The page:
14 Feb Capitalist Moral Economy in Africa
By Jörg Wiegratz
Regular readers of roape.net may be aware that we run a blog series on the topic of Economic Trickery, Fraud and Crime in Africa. The launch of this series in late 2015 was meant to give the social phenomenon of economic fraud more analytical attention than it usually receives in academic debates on contemporary Africa. As the coordinator of the series I am pleased to let our readers know that another contribution to this discussion on fraud in Africa is now available, this time my own book, titled Neoliberal Moral Economy: Capitalism, Socio-Cultural Change and Fraud in Uganda (the introduction to the book is available for free here). I review here some of the key themes in my book and highlight the analytical importance of the overall topic for debates on contemporary Africa (and beyond).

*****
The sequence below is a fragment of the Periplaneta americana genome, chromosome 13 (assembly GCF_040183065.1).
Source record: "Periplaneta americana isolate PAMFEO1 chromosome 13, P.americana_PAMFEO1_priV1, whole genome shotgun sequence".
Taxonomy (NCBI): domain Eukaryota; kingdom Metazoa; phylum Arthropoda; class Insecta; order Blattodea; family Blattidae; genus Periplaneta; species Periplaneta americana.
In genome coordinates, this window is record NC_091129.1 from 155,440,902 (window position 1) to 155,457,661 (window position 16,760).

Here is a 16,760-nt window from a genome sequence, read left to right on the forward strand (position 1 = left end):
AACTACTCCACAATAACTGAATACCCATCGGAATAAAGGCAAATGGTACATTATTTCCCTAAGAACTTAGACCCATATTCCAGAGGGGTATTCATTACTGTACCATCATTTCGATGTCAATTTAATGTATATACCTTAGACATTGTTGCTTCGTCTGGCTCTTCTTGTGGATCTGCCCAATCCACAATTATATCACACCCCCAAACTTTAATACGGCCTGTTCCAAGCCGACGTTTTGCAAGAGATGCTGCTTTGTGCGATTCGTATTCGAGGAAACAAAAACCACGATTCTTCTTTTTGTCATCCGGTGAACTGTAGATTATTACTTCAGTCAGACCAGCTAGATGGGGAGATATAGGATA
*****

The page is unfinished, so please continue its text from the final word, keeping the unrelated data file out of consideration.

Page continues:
The book engages with a range of disciplines and fields, especially political economy and International Political Economy, economic sociology, criminology, economic anthropology, moral psychology, and of course, African studies. Regarding the latter, it dialogues directly (and indirectly) with the works on neoliberalism in Africa put forward in particular by Tom Young and David Williams, Graham Harrison, James Ferguson and Jean and John Comaroff. For instance, Harrison’s idea of neoliberalism as extensive global social engineering, of a ‘project’ that aims at advancing capitalist market societies on the continent was a crucial inspiration at the launch of the research; so was the notion of Stephen Gill of neoliberalism as advancing ‘market civilisation’ across the globe. The book tries to follow up and investigate empirically some of the points made in the literature about neoliberalism in general and neoliberal Africa in particular, especially concerning the expected cultural changes brought about by neoliberal reforms (I argue that we can see neoliberalism also as a cultural programme). In other words, it offers a field-work based take on the genesis and operation of a ‘market society’ in an African country, using the case of Uganda and in particular the phenomenon of fraud in agricultural trade there as an entry into some key aspects of the (cultural) political economy of such a market society.